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I'm trying to write a scapy script which can make an average on the ping time, so I need to get the time elapsed between ICMP echo/reply packet sent and reply packet received. For now, I have this:

#! /usr/bin/env python
from scapy.all import *
from time import *

def QoS_ping(host, count=3):
  packet = Ether()/IP(dst=host)/ICMP()
  t=0.0
  for x in range(count):
      t1=time()
      ans=srp(packet,iface="eth0", verbose=0)
      t2=time()
      t+=t2-t1
  return (t/count)*1000

The problem is that using time() function doesn't rise a good result. For example, I find 134 ms on one domain, and with the ping system function on the same domain, I have found 30 ms (average of course).

My question is: Is there a way to get the exactly time elpased beetween sent packet and received packet by scapy? I don't want to use popen() function or other system call because I need scapy for futur packet management.

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You might have better luck using time.clock() instead of time.time(). –  Nathan Villaescusa Oct 31 '12 at 17:44
    
It might also work better with srp1 instead of srp. –  Nathan Villaescusa Oct 31 '12 at 18:01
    
Nathan, anything you do in scapy is terribly slow... scapy parses the whole packet in python (in user-space). It can't compete with a C implementation that uses OS system calls. –  Mike Pennington Nov 1 '12 at 9:55
    
Add that as an answer, do not answer your question in the question –  Mike Pennington Nov 2 '12 at 13:34
    
unrelated: ping in pure python –  J.F. Sebastian Nov 2 '12 at 13:52

2 Answers 2

BTW, using unbuffered python (python -u to start it) increases the timing accuracy as python is not waiting for the buffers to decide to dump. Using your above script, it changed my results from being off by 0.4 ms to being off by 0.1-ish.

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Scapy is slow because it's pure python parsing the whole packet in user space... it is not all that unusual to hack around scapy's thoughput limitations.

Making an apples to apples comparison... I have a Xeon server with a direct gig ethernet pipe to the internet, but my traffic is very light on it. When I run a normal ping to the Cisco router it's attached to, I'm averaging about 60 microseconds each...

[mpenning@Bucksnort ~]$ ping -W 1 -c 3 192.0.2.1
PING 192.0.2.1 (192.0.2.6) 56(84) bytes of data.
64 bytes from 192.0.2.1: icmp_req=1 ttl=64 time=0.078 ms
64 bytes from 192.0.2.1: icmp_req=2 ttl=64 time=0.062 ms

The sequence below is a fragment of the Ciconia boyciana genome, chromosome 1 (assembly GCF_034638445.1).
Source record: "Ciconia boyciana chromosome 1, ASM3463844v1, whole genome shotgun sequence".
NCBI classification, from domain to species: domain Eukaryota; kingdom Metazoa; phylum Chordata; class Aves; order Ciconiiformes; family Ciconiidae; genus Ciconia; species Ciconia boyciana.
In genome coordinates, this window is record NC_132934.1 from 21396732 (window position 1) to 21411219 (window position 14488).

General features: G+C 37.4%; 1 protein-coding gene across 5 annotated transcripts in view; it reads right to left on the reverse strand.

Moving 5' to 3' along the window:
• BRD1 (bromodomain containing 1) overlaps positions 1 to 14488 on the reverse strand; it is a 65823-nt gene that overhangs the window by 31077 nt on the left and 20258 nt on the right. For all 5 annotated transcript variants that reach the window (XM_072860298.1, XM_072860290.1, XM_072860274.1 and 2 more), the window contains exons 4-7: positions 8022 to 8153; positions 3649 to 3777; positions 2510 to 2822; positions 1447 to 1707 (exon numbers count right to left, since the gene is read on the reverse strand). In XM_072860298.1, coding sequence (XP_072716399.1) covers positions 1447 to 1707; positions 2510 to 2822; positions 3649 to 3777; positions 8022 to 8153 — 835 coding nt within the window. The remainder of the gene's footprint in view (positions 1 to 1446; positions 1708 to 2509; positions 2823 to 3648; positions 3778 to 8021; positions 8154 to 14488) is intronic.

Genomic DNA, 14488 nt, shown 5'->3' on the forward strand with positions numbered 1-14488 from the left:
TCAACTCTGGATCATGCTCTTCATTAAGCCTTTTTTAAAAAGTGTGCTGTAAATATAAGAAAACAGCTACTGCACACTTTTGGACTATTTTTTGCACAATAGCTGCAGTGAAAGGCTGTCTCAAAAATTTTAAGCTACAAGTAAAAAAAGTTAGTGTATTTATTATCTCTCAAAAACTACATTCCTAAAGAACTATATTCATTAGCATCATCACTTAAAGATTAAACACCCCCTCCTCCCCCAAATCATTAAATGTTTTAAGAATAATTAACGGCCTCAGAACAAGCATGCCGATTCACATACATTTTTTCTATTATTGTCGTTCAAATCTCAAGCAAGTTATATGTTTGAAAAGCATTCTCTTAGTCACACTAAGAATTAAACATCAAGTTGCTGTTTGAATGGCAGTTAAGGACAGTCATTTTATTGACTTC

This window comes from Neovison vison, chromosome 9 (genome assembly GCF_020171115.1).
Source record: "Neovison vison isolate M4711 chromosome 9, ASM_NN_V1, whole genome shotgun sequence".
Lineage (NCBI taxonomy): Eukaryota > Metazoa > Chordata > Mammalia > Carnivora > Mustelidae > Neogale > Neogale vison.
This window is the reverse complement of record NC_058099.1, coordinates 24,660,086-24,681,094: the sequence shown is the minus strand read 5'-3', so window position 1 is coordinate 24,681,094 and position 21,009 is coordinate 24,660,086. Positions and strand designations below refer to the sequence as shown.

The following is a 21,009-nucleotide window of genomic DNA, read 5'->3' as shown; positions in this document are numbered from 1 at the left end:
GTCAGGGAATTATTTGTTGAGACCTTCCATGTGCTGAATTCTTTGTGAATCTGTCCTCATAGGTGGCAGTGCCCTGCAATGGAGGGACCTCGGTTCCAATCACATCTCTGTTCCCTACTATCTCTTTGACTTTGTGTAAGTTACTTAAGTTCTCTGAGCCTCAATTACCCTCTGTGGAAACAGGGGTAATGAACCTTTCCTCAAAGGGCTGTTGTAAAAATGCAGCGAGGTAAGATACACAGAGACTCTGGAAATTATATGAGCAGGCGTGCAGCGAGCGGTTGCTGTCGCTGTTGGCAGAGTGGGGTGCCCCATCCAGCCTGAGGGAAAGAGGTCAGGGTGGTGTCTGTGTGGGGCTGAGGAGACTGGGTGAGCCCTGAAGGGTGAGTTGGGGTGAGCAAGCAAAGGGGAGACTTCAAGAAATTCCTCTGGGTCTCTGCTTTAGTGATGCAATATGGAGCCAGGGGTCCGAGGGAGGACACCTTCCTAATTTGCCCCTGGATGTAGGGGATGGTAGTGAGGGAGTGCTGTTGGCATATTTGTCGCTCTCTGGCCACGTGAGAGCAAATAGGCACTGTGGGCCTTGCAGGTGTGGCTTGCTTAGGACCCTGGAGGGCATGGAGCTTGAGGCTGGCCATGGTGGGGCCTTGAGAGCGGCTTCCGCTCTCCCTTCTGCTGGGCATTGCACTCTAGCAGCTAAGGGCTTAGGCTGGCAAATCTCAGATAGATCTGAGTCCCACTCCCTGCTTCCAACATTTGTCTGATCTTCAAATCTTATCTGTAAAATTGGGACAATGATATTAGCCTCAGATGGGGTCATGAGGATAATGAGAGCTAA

64 bytes from 192.0.2.1: icmp_req=3 ttl=64 time=0.062 ms

--- 192.0.2.1 ping statistics ---
3 packets transmitted, 3 received, 0% packet loss, time 1998ms
rtt min/avg/max/mdev = 0.062/0.067/0.078/0.010 ms
[mpenning@Bucksnort ~]$

The same destination in scapy... also measured in milliseconds...

[mpenning@Bucksnort ~]$ sudo python new_ping_ip.py
Ping: 0.285587072372
Ping: 0.230889797211
Ping: 0.219928979874
AVERAGE 245.468616486
[mpenning@Bucksnort ~]$

Scapy's results are almost 4000 times larger than a baseline ping from the bash prompt (245.469 / 0.062)... I ran the cable myself, it is less than a ten foot cable to the Cisco router.

What can you do to get better results? As mentioned in comments, look at sent_time and time... Packet.time is populated before parsing... this is still slower than a ping from the shell, but might help with your desire to capture packets in scapy.

#! /usr/bin/env python
from scapy.all import *

def QoS_ping(host, count=3):
  packet = Ether()/IP(dst=host)/ICMP()
  t=0.0
  for x in range(count):
      ans,unans=srp(packet,iface="eth0", filter='icmp', verbose=0)
      rx = ans[0][1]
      tx = ans[0][0]
      delta = rx.time-tx.sent_time
      print "Ping:", delta
      t+=delta
  return (t/count)*1000

if __name__=="__main__":
    total = QoS_ping('192.0.2.1')
    print "TOTAL", total

Sample run...

[mpenning@Bucksnort ~]$ sudo python ping_ip.py
Ping: 0.000389099121094
Ping: 0.000531911849976
Ping: 0.000631093978882
TOTAL 0.51736831665
[mpenning@Bucksnort ~]$

Even using Packet.time and Packet.sent_time is slow compared to a shell call though...

>>> from subprocess import Popen, PIPE
>>> import re
>>> cmd = Popen('ping -q -c 3 192.0.2.1'.split(' '), stdout=PIPE)
>>> output = cmd.communicate()[0]
>>> match = re.search('(\d+\.\d+)\/(\d+\.\d+)\/(\d+\.\d+)\/(\d+\.\d+)\s+ms', output)
>>> if not (match is None):
...     print "Average %0.3f" % float(match.group(1))
... else:
...     print "Failure"
...
Average 0.073
>>>

ping -q -c 3 provides the summary output of 3 pings without the individual pings printed.

If you want to capture your ping packets (through a shell ping call) for later scapy processing, spawn tcpdump -c <num-packets> -w <filename> icmp and host <host-addr> & before running your CLI ping... then use scapy's rdpcap() to read the pcap file from tcpdump. Be sure to properly calculate the number of packets you will capture in your pcap file.

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ANSWER: I have found this: "Sent packets have sent_time', answered packets havetime' attribute." at comments.gmane.org/gmane.comp.security.scapy.general/4385 –  user1789326 Nov 2 '12 at 13:17
    
@user1789326: you can post you comment as an answer –  J.F. Sebastian Nov 2 '12 at 13:26
1  
why the average of 0.29, 0.23, 0.22 is 245? –  J.F. Sebastian Nov 2 '12 at 13:28
    
The average of 285.5ms + 230.9ms + 219.9ms is 245ms; individual packets response times are printed in seconds, and the average is converted to milliseconds during the return –  Mike Pennington Nov 2 '12 at 13:50

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